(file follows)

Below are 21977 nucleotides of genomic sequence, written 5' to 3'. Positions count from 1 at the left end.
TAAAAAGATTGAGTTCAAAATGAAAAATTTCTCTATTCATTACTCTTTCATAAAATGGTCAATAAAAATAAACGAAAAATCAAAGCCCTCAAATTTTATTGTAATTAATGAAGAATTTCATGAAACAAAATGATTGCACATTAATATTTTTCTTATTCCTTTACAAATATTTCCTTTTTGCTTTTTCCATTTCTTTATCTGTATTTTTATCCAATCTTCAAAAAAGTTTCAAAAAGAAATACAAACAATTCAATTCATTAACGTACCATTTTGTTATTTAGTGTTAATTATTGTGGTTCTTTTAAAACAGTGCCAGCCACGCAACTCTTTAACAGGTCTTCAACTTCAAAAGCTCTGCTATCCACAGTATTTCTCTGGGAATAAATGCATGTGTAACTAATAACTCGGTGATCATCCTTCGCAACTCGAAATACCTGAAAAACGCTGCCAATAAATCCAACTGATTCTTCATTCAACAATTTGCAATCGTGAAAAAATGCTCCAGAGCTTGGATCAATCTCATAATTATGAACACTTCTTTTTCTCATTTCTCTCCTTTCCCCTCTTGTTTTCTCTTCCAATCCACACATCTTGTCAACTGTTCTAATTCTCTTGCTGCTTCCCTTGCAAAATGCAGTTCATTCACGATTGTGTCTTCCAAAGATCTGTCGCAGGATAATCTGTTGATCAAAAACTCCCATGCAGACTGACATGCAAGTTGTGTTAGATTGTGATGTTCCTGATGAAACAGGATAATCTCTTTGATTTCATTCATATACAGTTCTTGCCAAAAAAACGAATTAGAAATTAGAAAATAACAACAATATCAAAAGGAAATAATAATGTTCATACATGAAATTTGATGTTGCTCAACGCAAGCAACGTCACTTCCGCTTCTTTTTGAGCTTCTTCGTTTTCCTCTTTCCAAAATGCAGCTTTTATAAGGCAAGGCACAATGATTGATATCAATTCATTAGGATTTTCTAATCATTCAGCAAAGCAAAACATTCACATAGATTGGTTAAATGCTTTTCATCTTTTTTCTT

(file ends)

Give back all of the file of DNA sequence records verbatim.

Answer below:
Below are 21977 nucleotides of genomic sequence, written 5' to 3'. Positions count from 1 at the left end.
TAAAAAGATTGAGTTCAAAATGAAAAATTTCTCTATTCATTACTCTTTCATAAAATGGTCAATAAAAATAAACGAAAAATCAAAGCCCTCAAATTTTATTGTAATTAATGAAGAATTTCATGAAACAAAATGATTGCACATTAATATTTTTCTTATTCCTTTACAAATATTTCCTTTTTGCTTTTTCCATTTCTTTATCTGTATTTTTATCCAATCTTCAAAAAAGTTTCAAAAAGAAATACAAACAATTCAATTCATTAACGTACCATTTTGTTATTTAGTGTTAATTATTGTGGTTCTTTTAAAACAGTGCCAGCCACGCAACTCTTTAACAGGTCTTCAACTTCAAAAGCTCTGCTATCCACAGTATTTCTCTGGGAATAAATGCATGTGTAACTAATAACTCGGTGATCATCCTTCGCAACTCGAAATACCTGAAAAACGCTGCCAATAAATCCAACTGATTCTTCATTCAACAATTTGCAATCGTGAAAAAATGCTCCAGAGCTTGGATCAATCTCATAATTATGAACACTTCTTTTTCTCATTTCTCTCCTTTCCCCTCTTGTTTTCTCTTCCAATCCACACATCTTGTCAACTGTTCTAATTCTCTTGCTGCTTCCCTTGCAAAATGCAGTTCATTCACGATTGTGTCTTCCAAAGATCTGTCGCAGGATAATCTGTTGATCAAAAACTCCCATGCAGACTGACATGCAAGTTGTGTTAGATTGTGATGTTCCTGATGAAACAGGATAATCTCTTTGATTTCATTCATATACAGTTCTTGCCAAAAAAACGAATTAGAAATTAGAAAATAACAACAATATCAAAAGGAAATAATAATGTTCATACATGAAATTTGATGTTGCTCAACGCAAGCAACGTCACTTCCGCTTCTTTTTGAGCTTCTTCGTTTTCCTCTTTCCAAAATGCAGCTTTTATAAGGCAAGGCACAATGATTGATATCAATTCATTAGGATTTTCTAATCATTCAGCAAAGCAAAACATTCACATAGATTGGTTAAATGCTTTTCATCTTTTTTCTT